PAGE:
What is the leadership role of Toronto’s Black churches?

By Lennox Farrell Wednesday January 21 2015 in Opinion
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By LENNOX FARRELL


Which institution in Black communities during slavery most ran the risks teaching slaves to read and write? The Black church. Which institution during slavery produced such women leaders as Jamaica’s Nanny, and America’s Harriet Tubman, whose anti-slavery campaigns inspired others? The Black church.

 

Which institution in 1797, that is even before the ending of slavery, was not only the first Black church founded in this hemisphere, but also used as its corporate tag, the word, “African”, linking our humanity to the continent? The A.M.E. – African Methodist Episcopal Church.

 

Which institution, long before public officials did, established schools from primary levels to advanced, built hospitals, formed philanthropic missions, bought land, and petitioned the authorities about ongoing injustices? The Black church.

 

Which institution in Canada, America, the Caribbean and elsewhere does more today, by precept and example, to uplift Black communities; stabilize families and marriage; create professionals, improve our economic circumstances and political clout? The Black church.

 

Which institution also provides what according to one scholar are, “psychological resources that contribute to the political actions of Black church congregants, such as self-esteem and internal efficacy”? The Black church. Which institution after World War I, influenced laymen as a Marcus Garvey in Jamaica, and a Uriah “Buzz” Butler in Trinidad, who led struggles for our rights to vote, form unions, and attain Independence? The Black church.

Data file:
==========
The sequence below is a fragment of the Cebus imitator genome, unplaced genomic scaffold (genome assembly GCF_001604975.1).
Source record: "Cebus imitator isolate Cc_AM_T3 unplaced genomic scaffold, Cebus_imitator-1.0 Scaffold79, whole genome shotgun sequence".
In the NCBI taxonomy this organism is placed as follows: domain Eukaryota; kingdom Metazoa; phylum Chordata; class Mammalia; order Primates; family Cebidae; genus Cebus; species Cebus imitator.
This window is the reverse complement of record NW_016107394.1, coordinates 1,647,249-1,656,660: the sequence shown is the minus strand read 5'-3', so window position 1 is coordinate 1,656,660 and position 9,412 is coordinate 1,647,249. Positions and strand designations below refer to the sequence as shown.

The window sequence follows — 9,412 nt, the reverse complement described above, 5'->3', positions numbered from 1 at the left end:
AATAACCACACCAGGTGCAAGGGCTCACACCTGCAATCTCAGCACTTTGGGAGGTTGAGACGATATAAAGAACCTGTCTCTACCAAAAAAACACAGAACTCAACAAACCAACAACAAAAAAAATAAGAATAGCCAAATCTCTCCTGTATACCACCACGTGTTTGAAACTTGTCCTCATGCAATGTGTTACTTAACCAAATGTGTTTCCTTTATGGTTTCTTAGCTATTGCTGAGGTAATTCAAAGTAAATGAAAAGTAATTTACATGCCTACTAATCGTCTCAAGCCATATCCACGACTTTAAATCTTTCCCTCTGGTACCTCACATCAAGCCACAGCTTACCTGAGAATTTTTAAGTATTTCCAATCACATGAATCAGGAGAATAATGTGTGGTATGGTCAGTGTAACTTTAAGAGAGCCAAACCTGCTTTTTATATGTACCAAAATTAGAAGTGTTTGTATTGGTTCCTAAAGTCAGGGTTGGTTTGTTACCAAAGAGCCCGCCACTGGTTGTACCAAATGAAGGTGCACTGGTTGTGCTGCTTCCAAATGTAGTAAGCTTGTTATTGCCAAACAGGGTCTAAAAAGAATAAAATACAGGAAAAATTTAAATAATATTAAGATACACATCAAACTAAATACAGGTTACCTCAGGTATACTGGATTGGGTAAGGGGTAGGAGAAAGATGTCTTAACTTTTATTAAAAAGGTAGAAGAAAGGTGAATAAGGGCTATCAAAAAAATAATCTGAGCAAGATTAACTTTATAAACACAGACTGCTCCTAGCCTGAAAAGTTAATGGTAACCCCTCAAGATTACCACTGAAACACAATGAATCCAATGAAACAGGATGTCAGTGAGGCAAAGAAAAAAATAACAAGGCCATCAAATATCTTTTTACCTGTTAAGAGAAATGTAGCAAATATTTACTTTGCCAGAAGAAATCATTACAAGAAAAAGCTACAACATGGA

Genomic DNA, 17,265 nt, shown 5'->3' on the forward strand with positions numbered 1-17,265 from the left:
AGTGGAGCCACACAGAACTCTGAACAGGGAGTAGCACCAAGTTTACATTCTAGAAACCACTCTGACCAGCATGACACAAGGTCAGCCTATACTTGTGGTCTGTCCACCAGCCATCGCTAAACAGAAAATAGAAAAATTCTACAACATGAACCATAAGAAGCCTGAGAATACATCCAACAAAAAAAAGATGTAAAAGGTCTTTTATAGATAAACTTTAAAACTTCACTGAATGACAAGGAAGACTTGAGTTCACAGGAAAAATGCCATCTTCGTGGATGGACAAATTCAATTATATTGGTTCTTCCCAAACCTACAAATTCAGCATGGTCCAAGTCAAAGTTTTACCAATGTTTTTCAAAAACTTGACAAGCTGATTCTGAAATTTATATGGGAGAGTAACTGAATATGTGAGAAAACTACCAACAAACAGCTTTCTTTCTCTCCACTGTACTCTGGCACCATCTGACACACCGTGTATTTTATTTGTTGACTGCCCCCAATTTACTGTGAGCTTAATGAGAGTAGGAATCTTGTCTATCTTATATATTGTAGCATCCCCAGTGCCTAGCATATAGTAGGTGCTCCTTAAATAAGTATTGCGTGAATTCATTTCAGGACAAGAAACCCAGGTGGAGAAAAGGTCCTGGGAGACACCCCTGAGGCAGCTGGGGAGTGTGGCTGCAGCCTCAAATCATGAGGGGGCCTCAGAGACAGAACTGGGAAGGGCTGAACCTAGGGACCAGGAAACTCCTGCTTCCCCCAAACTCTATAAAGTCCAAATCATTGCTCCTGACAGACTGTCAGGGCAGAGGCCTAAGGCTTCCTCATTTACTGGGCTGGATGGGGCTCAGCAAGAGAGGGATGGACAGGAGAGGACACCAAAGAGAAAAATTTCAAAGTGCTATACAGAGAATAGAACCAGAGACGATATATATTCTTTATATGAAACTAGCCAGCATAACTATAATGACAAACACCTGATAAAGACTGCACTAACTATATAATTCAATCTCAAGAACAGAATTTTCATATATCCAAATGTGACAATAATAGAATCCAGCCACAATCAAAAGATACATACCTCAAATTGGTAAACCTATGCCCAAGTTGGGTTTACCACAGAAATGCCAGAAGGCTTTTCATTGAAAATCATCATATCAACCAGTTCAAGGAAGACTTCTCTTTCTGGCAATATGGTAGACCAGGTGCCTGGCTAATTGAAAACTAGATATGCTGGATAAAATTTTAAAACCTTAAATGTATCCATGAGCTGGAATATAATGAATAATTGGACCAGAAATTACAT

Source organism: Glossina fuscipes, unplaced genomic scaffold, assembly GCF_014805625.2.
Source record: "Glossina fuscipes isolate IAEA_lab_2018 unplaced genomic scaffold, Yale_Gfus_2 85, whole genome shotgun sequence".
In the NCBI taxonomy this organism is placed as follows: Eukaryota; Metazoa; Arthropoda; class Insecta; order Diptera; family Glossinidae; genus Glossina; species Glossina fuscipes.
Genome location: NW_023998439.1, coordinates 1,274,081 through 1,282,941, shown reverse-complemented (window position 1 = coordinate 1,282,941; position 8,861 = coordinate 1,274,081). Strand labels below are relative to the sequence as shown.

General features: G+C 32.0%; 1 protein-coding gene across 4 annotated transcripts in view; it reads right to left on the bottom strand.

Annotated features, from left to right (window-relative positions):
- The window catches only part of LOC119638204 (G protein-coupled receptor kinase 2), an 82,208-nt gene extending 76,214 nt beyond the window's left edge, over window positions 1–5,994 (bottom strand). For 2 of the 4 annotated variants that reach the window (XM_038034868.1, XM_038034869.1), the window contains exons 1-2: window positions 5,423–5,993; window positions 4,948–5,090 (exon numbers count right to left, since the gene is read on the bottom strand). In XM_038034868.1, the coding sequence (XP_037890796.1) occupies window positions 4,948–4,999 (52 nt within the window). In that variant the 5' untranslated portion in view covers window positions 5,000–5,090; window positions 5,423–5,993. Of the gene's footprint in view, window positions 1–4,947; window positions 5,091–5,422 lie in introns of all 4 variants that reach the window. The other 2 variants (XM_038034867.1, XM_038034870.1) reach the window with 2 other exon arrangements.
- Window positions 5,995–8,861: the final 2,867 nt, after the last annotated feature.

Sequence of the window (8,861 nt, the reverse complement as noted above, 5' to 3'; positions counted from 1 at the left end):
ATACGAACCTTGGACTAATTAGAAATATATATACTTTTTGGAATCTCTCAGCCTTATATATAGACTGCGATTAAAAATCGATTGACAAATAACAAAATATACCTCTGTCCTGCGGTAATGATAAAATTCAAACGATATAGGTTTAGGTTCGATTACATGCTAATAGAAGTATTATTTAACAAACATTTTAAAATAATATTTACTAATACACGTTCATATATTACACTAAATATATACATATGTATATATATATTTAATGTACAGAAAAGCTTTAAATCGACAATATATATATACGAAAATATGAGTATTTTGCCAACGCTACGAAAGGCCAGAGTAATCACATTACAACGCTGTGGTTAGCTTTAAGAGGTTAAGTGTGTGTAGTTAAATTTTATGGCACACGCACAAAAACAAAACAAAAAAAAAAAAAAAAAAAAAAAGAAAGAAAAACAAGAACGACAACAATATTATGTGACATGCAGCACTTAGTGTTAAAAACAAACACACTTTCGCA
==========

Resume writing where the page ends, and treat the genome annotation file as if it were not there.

Which institution in America after World War II, leading the movements for civil rights and voting rights was bombed, its leaders beaten, jailed, and assassinated? The Black church. Which institution in this 21st century, with Black American youth killed by White police officers routinely acquitted by grand juries, activates leadership, and consoles families? The Black church.

 

Again, in the U.S. and elsewhere, which institution is most courted by White political parties for electoral support and credibility? The Black church.

 

It is clear, whether or not one is church-affiliated, that this institution has stood steadfast on behalf of Black communities in the Caribbean and in North America longer than has any other, including those political. However, today, with regards to issues like racial profiling, carding of Black youth, and galling Black impoverishment, what is the leadership role of Toronto’s Black churches?